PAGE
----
Mathematics Stack Exchange is a question and answer site for people studying math at any level and professionals in related fields. Join them; it only takes a minute:

Sign up
Here's how it works:
  1. Anybody can ask a question
  2. Anybody can answer
  3. The best answers are voted up and rise to the top

A set M $\in$ $\mathbb{Z}^2$ is defined by

(Rule 1) $(0, 1)$ $\in$ M

(Rule 2) If $(x, y)$ $\in$ M, then $(x + 1, y + 2x + 3)$ $\in$ M

(a) (2 points) Starting with $(0, 1)$, write out the six pairs with the smallest first coordinates.

(b) (2 points) State the (simple) relationship that holds between the first and second coordinates of all pairs in M.

Ok for a I got: $(0,1)$,$(1,4)$,$(2,9)$,$(3,16)$,$(4,25)$,$(5,36)$,$(6,49)$

However for b, I cant see the relationship. Can anyone give me any hints?


Ok I found the relation: $y=(x+1)^2$. However, I must now prove this claim using structural induction. I can get up to the inductive hypothesis, but after that I'm not really sure what to do.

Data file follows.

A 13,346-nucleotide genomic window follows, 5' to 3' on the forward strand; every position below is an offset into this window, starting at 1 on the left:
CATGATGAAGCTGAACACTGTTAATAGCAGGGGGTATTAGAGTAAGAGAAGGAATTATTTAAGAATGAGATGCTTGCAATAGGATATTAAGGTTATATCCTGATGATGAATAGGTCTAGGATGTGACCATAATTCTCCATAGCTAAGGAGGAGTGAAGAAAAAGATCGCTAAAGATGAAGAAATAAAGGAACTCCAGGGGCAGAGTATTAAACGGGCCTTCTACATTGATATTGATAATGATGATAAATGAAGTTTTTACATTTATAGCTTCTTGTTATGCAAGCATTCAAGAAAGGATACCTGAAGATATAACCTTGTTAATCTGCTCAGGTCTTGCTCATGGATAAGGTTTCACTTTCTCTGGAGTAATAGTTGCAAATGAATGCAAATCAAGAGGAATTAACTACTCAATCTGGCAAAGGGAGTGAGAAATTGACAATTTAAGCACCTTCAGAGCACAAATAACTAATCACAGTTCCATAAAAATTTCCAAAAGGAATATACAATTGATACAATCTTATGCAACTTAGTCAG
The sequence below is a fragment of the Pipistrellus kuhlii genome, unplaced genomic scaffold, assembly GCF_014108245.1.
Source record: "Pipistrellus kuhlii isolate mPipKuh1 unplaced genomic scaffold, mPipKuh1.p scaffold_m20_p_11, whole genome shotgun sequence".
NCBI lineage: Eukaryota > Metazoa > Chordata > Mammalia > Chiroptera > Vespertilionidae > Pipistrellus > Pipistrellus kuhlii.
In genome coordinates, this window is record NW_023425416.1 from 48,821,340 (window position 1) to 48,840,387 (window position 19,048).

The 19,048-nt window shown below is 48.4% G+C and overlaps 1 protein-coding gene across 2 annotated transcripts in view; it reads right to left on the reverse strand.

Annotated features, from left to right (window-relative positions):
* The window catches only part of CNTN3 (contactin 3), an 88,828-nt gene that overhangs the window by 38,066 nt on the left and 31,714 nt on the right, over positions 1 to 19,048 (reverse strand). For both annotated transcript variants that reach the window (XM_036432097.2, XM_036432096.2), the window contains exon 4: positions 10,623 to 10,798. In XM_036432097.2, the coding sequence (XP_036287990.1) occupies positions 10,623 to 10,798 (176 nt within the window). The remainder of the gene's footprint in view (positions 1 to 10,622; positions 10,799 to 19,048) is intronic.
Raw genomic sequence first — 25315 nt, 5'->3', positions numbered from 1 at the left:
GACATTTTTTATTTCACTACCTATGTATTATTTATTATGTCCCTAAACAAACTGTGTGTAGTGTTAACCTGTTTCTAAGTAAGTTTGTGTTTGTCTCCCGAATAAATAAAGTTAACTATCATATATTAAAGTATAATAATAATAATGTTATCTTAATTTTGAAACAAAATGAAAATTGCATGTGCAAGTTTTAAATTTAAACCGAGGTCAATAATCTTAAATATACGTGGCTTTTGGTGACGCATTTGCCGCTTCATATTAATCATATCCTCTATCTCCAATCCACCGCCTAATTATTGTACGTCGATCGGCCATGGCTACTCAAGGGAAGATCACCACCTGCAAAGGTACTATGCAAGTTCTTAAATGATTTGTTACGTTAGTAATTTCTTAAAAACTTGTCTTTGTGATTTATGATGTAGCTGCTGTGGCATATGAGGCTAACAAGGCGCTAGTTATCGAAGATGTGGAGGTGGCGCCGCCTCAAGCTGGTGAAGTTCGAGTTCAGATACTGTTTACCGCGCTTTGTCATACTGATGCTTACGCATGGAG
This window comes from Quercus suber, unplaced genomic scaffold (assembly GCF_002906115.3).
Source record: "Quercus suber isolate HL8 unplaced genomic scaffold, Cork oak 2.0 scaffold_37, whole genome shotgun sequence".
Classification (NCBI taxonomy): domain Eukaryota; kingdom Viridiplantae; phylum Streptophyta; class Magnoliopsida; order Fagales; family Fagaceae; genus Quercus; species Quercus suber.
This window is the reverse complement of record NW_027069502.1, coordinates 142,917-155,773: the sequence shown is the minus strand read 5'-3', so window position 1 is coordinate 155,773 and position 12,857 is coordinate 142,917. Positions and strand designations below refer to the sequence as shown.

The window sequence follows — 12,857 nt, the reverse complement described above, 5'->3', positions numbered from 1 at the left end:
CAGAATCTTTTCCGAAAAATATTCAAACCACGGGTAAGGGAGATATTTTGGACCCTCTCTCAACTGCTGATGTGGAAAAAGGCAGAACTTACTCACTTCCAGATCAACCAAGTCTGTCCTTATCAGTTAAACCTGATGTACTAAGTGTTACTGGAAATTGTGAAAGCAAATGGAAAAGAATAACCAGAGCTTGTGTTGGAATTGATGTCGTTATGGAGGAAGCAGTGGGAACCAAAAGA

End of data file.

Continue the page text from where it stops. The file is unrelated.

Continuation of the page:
Base case: $(0,1), 1=(0+1)^2 = 1$

Inductive Hypothesis: For any element $x,y$ if $x\in M$ then $y=(x+1)^2$. We must show that $y+1=(x+1)^2 + 1$

I'm not really sure that my IH is correct either.

share|cite|improve this question
It appears you are using the new x in the calculation of y. I believe you should use the old x. So the second pair should be (1,4). All will become clearer. – Ross Millikan Nov 8 '10 at 18:21
Ahh ok yes you are I see the relation, thanks! – maq Nov 8 '10 at 18:26
@Ross please see edits – maq Nov 8 '10 at 18:41
up vote 1 down vote accepted

Your inductive step is to show that if $(x,(x+1)^2) \in M$, then $(x+1,(x+2)^2) \in M$. So apply Rule 2 to $(x,(x+1)^2)$

share|cite|improve this answer
Wait x, x^2+1 is an element of M? I thought it was x, (x+1)^2 is an element of M – maq Nov 8 '10 at 18:56
Right you are. Corrected. – Ross Millikan Nov 8 '10 at 19:04
Thanks, I was able to get the rest.. – maq Nov 8 '10 at 19:06

Your inductive hypothesis is wrong. You should be showing that if $(x,(x+1)^2)\in M$, then $(x+1, ((x+1)+1)^2) \in M$. From there you should be able to see how to get the result (just use Rule 2).

share|cite|improve this answer

HINT $\rm\ \ f\ (x,\:y)\ = \ (x+1,\ y+2x+3)\ \Rightarrow\ f\ (x,\ (x+1)^2)\ =\ (x+1,\ (x+2)^2) $

share|cite|improve this answer

Your Answer


By posting your answer, you agree to the privacy policy and terms of service.

Not the answer you're looking for? Browse other questions tagged or ask your own question.